Effective efforts should always be made to ensure that the food reaching consumers will not make them ill. Here's how we advocate for safe food.
Pathogens, microscopic organisms such as viruses and bacteria, is sometimes found on food in types and amounts that can make us sick. The Centers for Disease Control and Prevention estimates that 48 million Americans still get ill from foodborne pathogens each year. CSPI monitors whether both industry and the government are following science-based best practices to protect consumers.
In many cases, the food safety risk to consumers starts on the farm. Animals who are infected with dangerous pathogens can pass them on to consumers through the meat, eggs or dairy that is produced from them. Pathogens from these animals (or humans) can also contaminate growing fields. Whenever possible, it is best to control these pathogens on the farms before they can contaminate food.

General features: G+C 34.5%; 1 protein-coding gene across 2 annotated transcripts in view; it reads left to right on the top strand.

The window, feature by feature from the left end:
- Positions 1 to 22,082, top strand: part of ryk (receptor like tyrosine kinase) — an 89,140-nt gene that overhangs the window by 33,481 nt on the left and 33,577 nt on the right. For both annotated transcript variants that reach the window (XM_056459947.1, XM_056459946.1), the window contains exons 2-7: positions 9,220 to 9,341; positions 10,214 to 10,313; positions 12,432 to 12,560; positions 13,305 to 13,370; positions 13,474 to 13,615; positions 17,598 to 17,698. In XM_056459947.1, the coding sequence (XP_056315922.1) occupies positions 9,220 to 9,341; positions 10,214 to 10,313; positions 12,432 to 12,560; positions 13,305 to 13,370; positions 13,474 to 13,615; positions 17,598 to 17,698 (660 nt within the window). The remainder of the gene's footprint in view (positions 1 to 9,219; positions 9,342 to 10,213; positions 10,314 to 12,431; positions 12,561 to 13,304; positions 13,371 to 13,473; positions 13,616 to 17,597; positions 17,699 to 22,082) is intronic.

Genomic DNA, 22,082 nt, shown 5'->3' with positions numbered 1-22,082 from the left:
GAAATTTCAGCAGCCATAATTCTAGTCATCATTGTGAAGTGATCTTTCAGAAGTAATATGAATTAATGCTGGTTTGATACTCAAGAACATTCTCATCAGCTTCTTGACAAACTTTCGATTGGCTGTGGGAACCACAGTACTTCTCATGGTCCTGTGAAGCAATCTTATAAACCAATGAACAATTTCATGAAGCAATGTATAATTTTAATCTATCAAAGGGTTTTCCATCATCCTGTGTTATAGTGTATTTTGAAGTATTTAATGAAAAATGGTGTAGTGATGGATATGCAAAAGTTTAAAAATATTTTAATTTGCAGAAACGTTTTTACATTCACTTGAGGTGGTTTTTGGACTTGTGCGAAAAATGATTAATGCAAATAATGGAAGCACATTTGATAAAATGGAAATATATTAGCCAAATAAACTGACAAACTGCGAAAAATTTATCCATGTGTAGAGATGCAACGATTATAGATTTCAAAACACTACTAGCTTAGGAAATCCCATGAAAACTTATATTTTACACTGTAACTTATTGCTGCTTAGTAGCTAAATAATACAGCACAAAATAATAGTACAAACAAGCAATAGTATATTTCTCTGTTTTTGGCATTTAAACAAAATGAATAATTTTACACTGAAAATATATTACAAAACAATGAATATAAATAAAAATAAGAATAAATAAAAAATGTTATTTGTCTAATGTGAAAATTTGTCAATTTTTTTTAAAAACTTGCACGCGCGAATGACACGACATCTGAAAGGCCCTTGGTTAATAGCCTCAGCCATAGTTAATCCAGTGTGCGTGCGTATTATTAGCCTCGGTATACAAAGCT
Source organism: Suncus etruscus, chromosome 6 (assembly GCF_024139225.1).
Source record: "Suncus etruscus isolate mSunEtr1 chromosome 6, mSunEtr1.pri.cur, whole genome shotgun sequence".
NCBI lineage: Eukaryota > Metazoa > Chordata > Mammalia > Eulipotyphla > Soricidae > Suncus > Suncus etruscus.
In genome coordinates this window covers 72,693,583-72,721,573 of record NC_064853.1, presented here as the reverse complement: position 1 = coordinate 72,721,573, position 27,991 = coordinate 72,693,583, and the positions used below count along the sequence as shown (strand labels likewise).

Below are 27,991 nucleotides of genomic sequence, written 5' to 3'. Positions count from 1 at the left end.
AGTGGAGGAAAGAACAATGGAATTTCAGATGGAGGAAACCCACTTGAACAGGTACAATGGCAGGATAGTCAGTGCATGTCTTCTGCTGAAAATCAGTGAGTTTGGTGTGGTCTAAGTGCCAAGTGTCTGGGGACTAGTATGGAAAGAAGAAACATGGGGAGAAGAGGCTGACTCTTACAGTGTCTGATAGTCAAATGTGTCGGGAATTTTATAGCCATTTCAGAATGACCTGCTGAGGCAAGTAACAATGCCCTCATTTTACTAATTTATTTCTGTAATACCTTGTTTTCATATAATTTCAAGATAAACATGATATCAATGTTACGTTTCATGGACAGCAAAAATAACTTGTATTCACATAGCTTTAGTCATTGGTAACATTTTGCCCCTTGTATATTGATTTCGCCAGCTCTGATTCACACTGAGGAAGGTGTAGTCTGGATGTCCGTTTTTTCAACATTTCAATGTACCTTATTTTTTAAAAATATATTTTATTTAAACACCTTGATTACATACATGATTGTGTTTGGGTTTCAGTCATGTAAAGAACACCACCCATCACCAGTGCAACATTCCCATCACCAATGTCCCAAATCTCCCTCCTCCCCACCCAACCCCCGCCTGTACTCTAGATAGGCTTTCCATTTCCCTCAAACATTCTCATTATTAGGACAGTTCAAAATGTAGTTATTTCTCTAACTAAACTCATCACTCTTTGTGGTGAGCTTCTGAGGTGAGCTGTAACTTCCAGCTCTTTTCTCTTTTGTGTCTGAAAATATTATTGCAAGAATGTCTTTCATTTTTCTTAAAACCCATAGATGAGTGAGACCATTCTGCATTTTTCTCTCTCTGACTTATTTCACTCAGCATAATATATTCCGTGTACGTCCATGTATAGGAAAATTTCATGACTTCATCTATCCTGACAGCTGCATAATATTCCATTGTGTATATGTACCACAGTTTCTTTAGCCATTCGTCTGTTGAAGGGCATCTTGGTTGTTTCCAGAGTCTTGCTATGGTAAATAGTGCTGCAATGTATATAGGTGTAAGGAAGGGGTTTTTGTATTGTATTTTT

Beyond the farm, food safety risks can also arise at many times, including at harvest, slaughter, transport, grocery stores, and consumer kitchens. CSPI advocates for policies that help ensure good food safety practices from farm to fork.
Poultry producers aligned with four consumer groups on key poultry food safety principles and jointly asked for modernized USDA poultry food safety standards.Press release
In this letter to Secretary of Agriculture Tom Vilsack, CSPI and other consumer groups ask for a meeting to make the case for a modernized regulatory system to reduce incidence of Salmonella and Campylobacter.Letter
Mike Taylor is co-chair of the board of the non-profit consumer advocacy group Stop Foodborne Illness. In this op ed, he makes a case for how the USDA could better protect consumers from contaminated poultry.Read at FSN
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